Former 2:24 marathoner, now in my late 40s and hoping to maximally flatten the curve of my slide into senescence and mediocrity • Magazine writer, book editor and author, and commentator on the sport of distance running since 1999 • Adviser and confidant of other perambulators • Paradoxical hater of exercise fanatics • Chihuahua whisperer Sentence-fragment impresario

Friday, September 8, 2017

Lies and spin

I wrote a month ago that I would not actively seek rehabilitation for my injured right knee or any other running-related malady I might incur in the future. At the time I made the claim, it was, to invoke Politifact "Truth-o-Meter" language, "mostly true." I had an appointment with a sports doc in place for August 18, but I was considering cancelling it, and I wasn't doing any exercises that were likely to  either help or hurt what was ailing me. I was riding my bike around for about an hour a day, but on the whole I had resigned myself to inactivity (the cycling I do doesn't really qualify as exercise), further physical and personality deterioration, and incipient senescence; I had embraced and inarguable certainty that my running -- the entirety of my life , actually -- had been a demoralizing charade of mediocrity punctuated by serious mistakes, and that for a variety of easily demonstrated reasons, it was completely unreasonable that the cosmos was even allowing me to continue existing.

OK, maybe I didn't take my existential crisis and nihilism quite that far, but I did say I'd let nature take its course. I recently described learning that my injury was most likely to the meniscus, not the patellar tendon, and that it would probably go away on its own, with or without me doing some running on it.
I've been running almost every day for the past 2 1/2 weeks, and the problem appears to be getting progressively better. I haven't run for more than 38 minutes at a time, though. I've deliberately avoided hills, which is easy to do in my neighborhood, and have aimed to do about half of my running on grass or dirt. I'll probably try an hour run this weekend.

On Thursday, I saw a physical therapist named Juli at Boulder Community Hospital's Outpatient Rehab service. She knew her stuff well, as all PTs I've ever known do, and we'll be seeing a lot of each other in the near future. It turns out that running tens of thousands of miles over a period of three decades or so and not doing anything inn the way of flexibility exercises tends to lead to a certain burden of muscle tightness, so I've been advised to attend to this potential demon in well-specified ways.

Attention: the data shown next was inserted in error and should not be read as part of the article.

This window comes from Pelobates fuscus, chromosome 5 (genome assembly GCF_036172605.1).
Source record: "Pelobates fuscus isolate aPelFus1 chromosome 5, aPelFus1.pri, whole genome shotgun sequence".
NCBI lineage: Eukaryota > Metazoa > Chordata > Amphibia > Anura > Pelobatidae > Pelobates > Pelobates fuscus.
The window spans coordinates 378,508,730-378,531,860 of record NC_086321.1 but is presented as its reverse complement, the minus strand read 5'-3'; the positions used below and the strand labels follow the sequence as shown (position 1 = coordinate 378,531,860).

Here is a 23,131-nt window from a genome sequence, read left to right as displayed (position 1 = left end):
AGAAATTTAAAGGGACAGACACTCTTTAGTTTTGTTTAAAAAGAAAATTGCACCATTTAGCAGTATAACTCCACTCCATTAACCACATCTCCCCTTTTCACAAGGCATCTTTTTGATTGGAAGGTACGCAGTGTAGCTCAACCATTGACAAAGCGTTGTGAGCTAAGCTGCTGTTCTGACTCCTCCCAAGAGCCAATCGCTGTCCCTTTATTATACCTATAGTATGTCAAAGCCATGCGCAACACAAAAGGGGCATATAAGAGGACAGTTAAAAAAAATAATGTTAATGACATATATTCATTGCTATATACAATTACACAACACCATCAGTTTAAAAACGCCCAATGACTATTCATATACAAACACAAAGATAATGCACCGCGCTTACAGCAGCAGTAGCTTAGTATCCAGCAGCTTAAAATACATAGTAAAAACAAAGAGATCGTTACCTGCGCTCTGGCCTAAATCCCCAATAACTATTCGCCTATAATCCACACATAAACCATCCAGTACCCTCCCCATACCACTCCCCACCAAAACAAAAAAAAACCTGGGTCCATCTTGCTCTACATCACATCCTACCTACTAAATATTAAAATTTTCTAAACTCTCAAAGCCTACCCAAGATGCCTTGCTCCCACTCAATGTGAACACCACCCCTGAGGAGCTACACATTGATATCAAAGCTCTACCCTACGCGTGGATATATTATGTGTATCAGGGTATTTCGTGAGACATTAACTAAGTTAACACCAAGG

So maybe, I wasn't telling the complete truth when I said I was just going to ride this out with "Screw it" as my unofficial motto. I prefer to think that I wasn't dissembling and that I was merely wrong. I could also employ some introductory-level verbal jujitsu and say that I haven't done any strengthening exercises as Dr. Richey Hansen suggested weeks ago, so I really haven't "actively rehabbed" anything. I've just waited, gone to medical appointments, and allowed my attitude to change.

The thing I can't escape regardless of the flavor my sophistry takes is that I don't know if I can find enjoyment in competing in running races unless I think I have a chance to be reasonably good, a topic I might as well hammer away at since I didn't do an adequate job of this the first 34 times. Age-group "excellence" doesn't really count (notice that if I don't like something, I find a way to discount it often through convoluted strategies of persuasion consisting of saying "that doesn't count") since it's not like I can't see hundreds of people running gaily away from me, as occurred at the Bolder Boulder. None of the gabble about high altitude, course difficulties, GI issues and age-grading changes that reality one bit. 38:31 is still over 20 percent slower than I once ran. And while a 31:00 10K runner isn't even an afterthought in the minds of the national- and world-class runners racking up far faster times, it offers a sufficiently rarefied locomotive environment to avoid having to run near many people who look like they can barely move in a straight line and have clearly bid adieu not only their best days, but also to any remotely good ones. In other words, people like me.



3 comments:

  1. Your writing echoes the process going on here with the aging running community. Every year...heck every few months it seems someone has to hang them up, or resort to a very low amount of running. I see it in myself. The inability to run with any speed, longer recovery, and yes the dings to the mothership one cannot wish away. There are a few still grinding away as I recently saw one of the locals run 1:27 for a half at age 60. To some I know this looks comical, but when you get near this age it's what we have to aim at. Good luck with the knee.

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    1. It's funny that when I see a runner in his or her prime who gets it done despite horrible form or presenting a picture of abject suffering (like Paula Radcliffe or that one 2:10-ish Japanese guy in the 1980s who looked like he was about to topple to one side), I think it's great. When I see the same thing in an older runner, I'm tempted to dismiss it as funny or pitiful. No reason it can't be funny and pathetic at the same time, though -- that's elective running in a nutshell.

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    2. And on a housekeeping front, GMail doesn't like the domain of the e-mail address you use for commenting here, so the notifications get tossed into the Spam folder. That's why your contributions sometimes take a couple of days to appear -- I have to actively for look comments that are sitting in the "awaiting approval" queue.

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